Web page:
Kafka on the Shore – Review

“And once the storm is over you won’t remember how you made it through, how you managed to survive. You won’t be sure, in fact, whether the storm is over. But one thing is certain. When you come out of the storm you won’t be the same person who walked in. That’s what this storm is all about.”

When you are greeted by such a quote in the 3rd page of the book you are reading, you know you are in for some ride.  There are  books that haunt you long after you are done reading them and frustrate you because they did not end the way you expected them to – ‘Kafka on the shore’  by Haruki Murakami is one such book. This book nags you. It nags you to read it again because you never really get that closure you look for in a book. At the end of the book you are at loss of words, trying to comprehend what you just read. A while later when the feeling of the book wears off, you find it imperative to document your thoughts on the book hoping you will understand the book better in the process.

Kafka on the shore has two plot lines running in alternate chapters. One, is about a 15-year-old boy named Kafka Tamura who runs away from his house to escape his dad  and second, about Satoru “not very bright” Nakata, an old man, who post a mysterious UFO spotting in his childhood, loses his memory but gains an exceptional ability to talk to cats. But that is just broadly speaking. This book has many sub plots which keep you guessing throughout about the relationship between various characters. It has many references to a lot of other Murakami and philosophical works of which I had no clue about till I did a bit of post-reading research of this book on the internet.

The language used is extremely easy (an English translation of the Japanese novel, ‘Umibe no Kafuka’) and that plays a great role in falling in love with the book despite its complex story line.
Murakami gives us a lot of information about the music, literature and pop culture through the conversations between his characters, most of which are between Kafka and Oshmima, a transgender man, who works in the library in which Kafka stays after running away from his home. Here, Kafka starts developing feelings for the head of the library, Miss Saeki, who has a dark and sad past of her own. There have been references in the book which suggest that she could be his mother thus, introducing us to the concept of ‘the curse of Oedipus’.

In the alternate chapters, we have the story of Nakata who is out in search of a cat. However, as the events unfold, Nakata sets out on an unknown mission in order to restore the balance in the world with the help of  a truck driver Hoshino who develops a great liking for Nakata as he reminds him of his dead grandfather. Nakata is a very endearing character and teaches us a thing or two about the complexities of life in his own ‘not so bright’ way. He probably deserves a book of his own. While the book does not help us much in knowing the Japanese lifestyle, it does throw a bit of light on the lives of blue-collared workers through the eyes of Hoshino.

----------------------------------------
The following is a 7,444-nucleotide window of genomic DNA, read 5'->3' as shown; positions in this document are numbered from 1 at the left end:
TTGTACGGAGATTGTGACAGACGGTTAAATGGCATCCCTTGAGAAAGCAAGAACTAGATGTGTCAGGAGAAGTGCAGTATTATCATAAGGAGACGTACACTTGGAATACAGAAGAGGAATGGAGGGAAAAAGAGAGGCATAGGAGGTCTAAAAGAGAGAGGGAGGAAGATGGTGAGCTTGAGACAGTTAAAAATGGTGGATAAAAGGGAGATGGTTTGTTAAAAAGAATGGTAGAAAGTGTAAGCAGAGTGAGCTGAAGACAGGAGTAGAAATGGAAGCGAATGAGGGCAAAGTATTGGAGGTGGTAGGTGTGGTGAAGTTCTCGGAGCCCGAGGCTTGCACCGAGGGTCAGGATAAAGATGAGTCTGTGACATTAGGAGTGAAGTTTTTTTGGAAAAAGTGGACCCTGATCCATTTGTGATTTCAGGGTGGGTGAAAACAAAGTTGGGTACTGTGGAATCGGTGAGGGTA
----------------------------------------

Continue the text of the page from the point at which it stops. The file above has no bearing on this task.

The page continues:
Halfway through the book, you know you have lost the connections between the characters and don’t really understand where the story is going but you keep reading because you want to know what happens finally. Reading this book is a constant struggle between wanting to give up reading the book and knowing how it all ends. The book gets extremely tiring in a lot of places especially with a lot of unnecessary details about  mundane stuff like how kafka exercises everyday or how he is walking from one room to another. While we keep falling in love with Nakata’s character, the liking for Kafka’s charcater goes in the exact opposite direction. That kid is one annoying 15 year old.

Suspend all your previous ideas of fantasy and read the book as Murakami takes the concepts of fantasy and parallel universe to whole new level. And while you are reading, keep a pen and book by your side to note down all the insightful quotes this book has. In a lot of places the book speaks to you, lets you ponder about your own life and gives answers to a lot of questions you didn’t know you wanted answers for.

2 thoughts on “Kafka on the Shore – Review

  1. With regard to the ‘easy flowing language’ , this is what he had to say about Japanese and English in a book called ‘What I talk about when I talk about running’.

    “When I’m in Japan I rarely have to speak in front of people. I don’t give any talks. In English, though, I have given a number of talks, and I expect that, if opportunity arises, I will give more in future. It’s strange, but when I have to speak in front of an audience, I find it more comfortable to use my far-from-perfect English than Japanese. I think this is because when I have to speak seriously about something in Japanese, I am overcome with the feeling of being swallowed up in a sea of words.”

    I can understand when you say “Reading this book is a constant struggle between wanting to give up reading the book and knowing how it all ends. The book gets extremely tiring in a lot of places especially with a lot of unnecessary details about mundane stuff …. ” because the book I read has similar phases too. He describes water dripping from the terrace for pages together and does the same about running in Athens and Marathon. Though he takes pages for both the events, we are affected in a different way.

    I think you do justice by writing about the book in a simple language, in the process, understanding it yourself and peeling the layers off for us. Good one!


  2. 1st half good, 2nd half brahmi comedy missing. repeat audience kashtam.

    interval block mind “dobbindi”… the author “would” have included more commercial elements.

    may work in A center. B&C centers lo “workout” avvadhu.

    verdict: this review, one time read.


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